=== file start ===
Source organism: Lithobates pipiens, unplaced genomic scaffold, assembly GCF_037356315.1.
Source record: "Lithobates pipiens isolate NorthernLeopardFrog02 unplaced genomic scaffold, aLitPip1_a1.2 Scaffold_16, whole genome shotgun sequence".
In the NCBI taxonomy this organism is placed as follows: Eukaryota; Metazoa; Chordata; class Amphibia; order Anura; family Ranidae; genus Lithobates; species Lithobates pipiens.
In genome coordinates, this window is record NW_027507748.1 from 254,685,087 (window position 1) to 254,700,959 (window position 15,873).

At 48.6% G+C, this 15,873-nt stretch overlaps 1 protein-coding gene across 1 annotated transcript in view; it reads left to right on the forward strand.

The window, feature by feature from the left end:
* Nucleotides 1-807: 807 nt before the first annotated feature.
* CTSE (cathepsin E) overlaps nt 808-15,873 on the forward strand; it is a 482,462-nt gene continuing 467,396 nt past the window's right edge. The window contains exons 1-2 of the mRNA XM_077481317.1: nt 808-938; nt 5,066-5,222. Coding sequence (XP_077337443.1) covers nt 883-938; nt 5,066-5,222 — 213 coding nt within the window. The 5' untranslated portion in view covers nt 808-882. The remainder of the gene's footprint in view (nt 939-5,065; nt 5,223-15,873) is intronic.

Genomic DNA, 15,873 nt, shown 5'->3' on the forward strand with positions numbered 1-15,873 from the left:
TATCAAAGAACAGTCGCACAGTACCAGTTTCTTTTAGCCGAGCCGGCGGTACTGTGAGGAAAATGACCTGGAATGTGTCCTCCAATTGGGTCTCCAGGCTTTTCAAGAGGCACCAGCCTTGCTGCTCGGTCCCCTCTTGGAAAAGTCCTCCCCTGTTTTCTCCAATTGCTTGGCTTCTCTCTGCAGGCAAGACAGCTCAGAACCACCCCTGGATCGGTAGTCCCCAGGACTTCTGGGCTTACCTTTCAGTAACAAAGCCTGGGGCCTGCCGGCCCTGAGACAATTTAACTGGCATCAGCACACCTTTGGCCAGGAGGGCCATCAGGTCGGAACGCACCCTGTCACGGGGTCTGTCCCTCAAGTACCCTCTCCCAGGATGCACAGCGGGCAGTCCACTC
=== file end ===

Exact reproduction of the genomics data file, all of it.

Source organism: Lithobates pipiens, unplaced genomic scaffold, assembly GCF_037356315.1.
Source record: "Lithobates pipiens isolate NorthernLeopardFrog02 unplaced genomic scaffold, aLitPip1_a1.2 Scaffold_16, whole genome shotgun sequence".
In the NCBI taxonomy this organism is placed as follows: Eukaryota; Metazoa; Chordata; class Amphibia; order Anura; family Ranidae; genus Lithobates; species Lithobates pipiens.
In genome coordinates, this window is record NW_027507748.1 from 254,685,087 (window position 1) to 254,700,959 (window position 15,873).

At 48.6% G+C, this 15,873-nt stretch overlaps 1 protein-coding gene across 1 annotated transcript in view; it reads left to right on the forward strand.

The window, feature by feature from the left end:
* Nucleotides 1-807: 807 nt before the first annotated feature.
* CTSE (cathepsin E) overlaps nt 808-15,873 on the forward strand; it is a 482,462-nt gene continuing 467,396 nt past the window's right edge. The window contains exons 1-2 of the mRNA XM_077481317.1: nt 808-938; nt 5,066-5,222. Coding sequence (XP_077337443.1) covers nt 883-938; nt 5,066-5,222 — 213 coding nt within the window. The 5' untranslated portion in view covers nt 808-882. The remainder of the gene's footprint in view (nt 939-5,065; nt 5,223-15,873) is intronic.

Genomic DNA, 15,873 nt, shown 5'->3' on the forward strand with positions numbered 1-15,873 from the left:
TATCAAAGAACAGTCGCACAGTACCAGTTTCTTTTAGCCGAGCCGGCGGTACTGTGAGGAAAATGACCTGGAATGTGTCCTCCAATTGGGTCTCCAGGCTTTTCAAGAGGCACCAGCCTTGCTGCTCGGTCCCCTCTTGGAAAAGTCCTCCCCTGTTTTCTCCAATTGCTTGGCTTCTCTCTGCAGGCAAGACAGCTCAGAACCACCCCTGGATCGGTAGTCCCCAGGACTTCTGGGCTTACCTTTCAGTAACAAAGCCTGGGGCCTGCCGGCCCTGAGACAATTTAACTGGCATCAGCACACCTTTGGCCAGGAGGGCCATCAGGTCGGAACGCACCCTGTCACGGGGTCTGTCCCTCAAGTACCCTCTCCCAGGATGCACAGCGGGCAGTCCACTC